According to this year’s Relevance Report 2020 from the USC Annenberg Center for Public Relations, half-truths and lies are more noteworthy (and acceptable) than ever.

The report features 17 of the 30 essays that deal with or in deceit, aided and abetted by the advancement of technology and social media in the post-truth age.

Erasing the line between paid and earned media

The rate at which influencer marketers are ignoring disclosure guidelines set by the FTC is alarming.

The FTC’s “Dot Com Disclosure Requirements” [PDF] are designed to help the public understand whether or not someone endorsing a product online was compensated.

But ignorance does not appear to be the cause of these violations.

“According to a study conducted by the influencer marketing agency Mediakix, only about 7% of endorsements on social media from the top 50 celebrity influencers comply with FTC’s guidelines of appropriate disclosure verbiage,” writes Cathy Park, a second-year strategic public relations graduate student at USC Center for Public Relations in the Relevance Report.

“Furthermore, Harvard Business Review reported that 28% of influencers were requested by the sponsoring brand to not disclose the partnership. It seems like the ability to deceive has somehow become tied to an influencer’s worth,” Park says.

More than one in four posts by online influencers ignore their duty to disclose in deliberate, profit-motivated acts of defiance.

Artificial intelligence and bias

According to Gartner Research, by 2023 one-third of all brand public relations disasters will result from data ethics failures. And the Relevance Report gives a concrete example.

With interest in artificial intelligence peaking, Burghardt Tenderich, Ph.D., associate director of the USC Annenberg Center of Public Relations explains the problem of bias in developing human-guided, ethical machine learning.

“…AI algorithms can also lead to false conclusions. In the Facebook example, this is due to the common practice by social media companies to deploy technology that is half-baked, at best. At the core of an ethical examination of AI is the desire to understand how decisions are made and what the consequences are for society at large. For that reason, policy makers are calling for AI to be explainable and transparent so that citizens and businesses alike can develop trust in AI.”

– Burghardt Tenderich, Ph.D.

Speak no evil

The essay by a corporate spokesperson from Google says, “Each of our products is designed with an emphasis on privacy and security, including easy user interfaces and features like privacy Check-Ups, which allow people to control their data and keep their accounts safe and secure.”

But there is one stark omission: Project Dragonfly.

Project Dragonfly is a search engine prototype Google created to be compatible with China’s state censorship provisions and which also provided the government with a means for retrieving a users search history by searching their phone number, essentially abandoning their “don’t be evil” motto.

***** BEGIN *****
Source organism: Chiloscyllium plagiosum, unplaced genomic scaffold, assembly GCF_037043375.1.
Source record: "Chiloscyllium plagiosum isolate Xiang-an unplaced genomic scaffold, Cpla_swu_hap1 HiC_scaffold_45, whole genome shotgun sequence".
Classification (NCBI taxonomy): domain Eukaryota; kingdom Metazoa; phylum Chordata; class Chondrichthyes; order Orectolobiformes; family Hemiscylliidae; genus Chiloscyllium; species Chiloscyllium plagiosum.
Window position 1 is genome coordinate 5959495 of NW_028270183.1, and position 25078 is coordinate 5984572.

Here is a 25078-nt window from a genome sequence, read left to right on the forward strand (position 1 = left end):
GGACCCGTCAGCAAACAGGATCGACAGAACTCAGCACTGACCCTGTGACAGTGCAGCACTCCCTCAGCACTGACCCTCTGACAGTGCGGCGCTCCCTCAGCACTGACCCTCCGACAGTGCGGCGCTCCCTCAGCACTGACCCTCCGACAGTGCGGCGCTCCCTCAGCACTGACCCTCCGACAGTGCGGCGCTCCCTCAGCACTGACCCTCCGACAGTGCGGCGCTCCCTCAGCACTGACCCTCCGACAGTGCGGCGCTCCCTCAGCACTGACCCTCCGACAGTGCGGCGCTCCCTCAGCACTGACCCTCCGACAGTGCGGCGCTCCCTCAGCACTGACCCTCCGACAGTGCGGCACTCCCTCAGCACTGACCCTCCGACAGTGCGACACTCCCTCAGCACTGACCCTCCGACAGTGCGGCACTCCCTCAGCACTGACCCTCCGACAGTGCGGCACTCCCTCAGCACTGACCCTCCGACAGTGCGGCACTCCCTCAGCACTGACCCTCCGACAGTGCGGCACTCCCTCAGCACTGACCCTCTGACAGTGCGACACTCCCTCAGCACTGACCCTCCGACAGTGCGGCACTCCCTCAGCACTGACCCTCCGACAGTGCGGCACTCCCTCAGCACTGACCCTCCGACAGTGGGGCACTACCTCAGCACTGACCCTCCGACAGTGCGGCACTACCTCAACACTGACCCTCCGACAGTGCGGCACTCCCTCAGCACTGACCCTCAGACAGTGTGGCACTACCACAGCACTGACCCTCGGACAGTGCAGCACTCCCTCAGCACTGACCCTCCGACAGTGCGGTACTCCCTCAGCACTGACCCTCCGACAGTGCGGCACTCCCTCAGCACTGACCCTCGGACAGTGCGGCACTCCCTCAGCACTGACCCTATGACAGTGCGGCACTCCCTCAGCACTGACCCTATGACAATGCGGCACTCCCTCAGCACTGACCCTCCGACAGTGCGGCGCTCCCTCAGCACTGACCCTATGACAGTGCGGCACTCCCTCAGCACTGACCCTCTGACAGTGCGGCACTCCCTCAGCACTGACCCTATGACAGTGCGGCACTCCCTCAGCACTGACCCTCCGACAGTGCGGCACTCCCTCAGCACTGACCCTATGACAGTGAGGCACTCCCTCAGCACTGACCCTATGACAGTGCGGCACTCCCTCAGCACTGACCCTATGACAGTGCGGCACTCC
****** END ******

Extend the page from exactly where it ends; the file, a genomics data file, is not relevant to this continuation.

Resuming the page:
The project was leaked to the public through a Google employee and confirmed to have been terminated in July during a Senate hearing. [Google has denied the project was planned to be launched.]

What’s perhaps most disheartening is that even the USC Annenberg School for Communication and Journalism — consistently ranked first according to the QS World University Rankings — is unable to ferret this post-truth omission from its own academic research, and that the search giant saw spinning the truth in academic research as fair game.

But then if Donald Trump can get away with claiming there was never a drought in California and still get elected president, why shouldn’t corporations be able to ignore their blemishes, particularly when criticizing politicians and brands on social media carriers the risk of public interrogation and verbally abuse?

Opinions expressed in this article are those of the guest author and not necessarily Marketing Land. Staff authors are listed here.

About The Author


Public Type Works enables the creation of new open source fonts.

See those three fonts above? They are just the latest that talented type designers would like to make and give away.  If enough people show interest by chipping in with a small financial contribution (comparable to a cup of coffee/tea/whatever), we can bring these fonts to life.

Public Type Works is a platform for individuals, informal groups, and foundries.

We love type and we love open source projects, so we created a space for designers to release fonts to the world while still putting food on the table.

Feel like you and your work belong here? Cool, let’s go

The Process


Without going through the process of designing a fully functioning font, type designers create mockups of what the almost finished font will look like. They then post it here, with an overview of what is to come, including language support, proposed styles, and a profile outlining their type design experience.


The designer decides how many people they need support from. If the final deliverable includes just one style, the goal might be a few hundred people. If it’s a variable font, the goal might be 1000 people. The public then can show their support by pledging a few dollars. This gauges interest in turning the draft into a finished typeface.


When the goal is met, the designer completes the font and delivers it here. Then (and only then), pledges are processed and the funds are distributed to the designer. The font is released with an Open Font License, so anyone can get the font for free and use it for commercial purposes. Supporters will have it delivered to their inboxes right away.

That’s the brief overview. Want some more juicy details?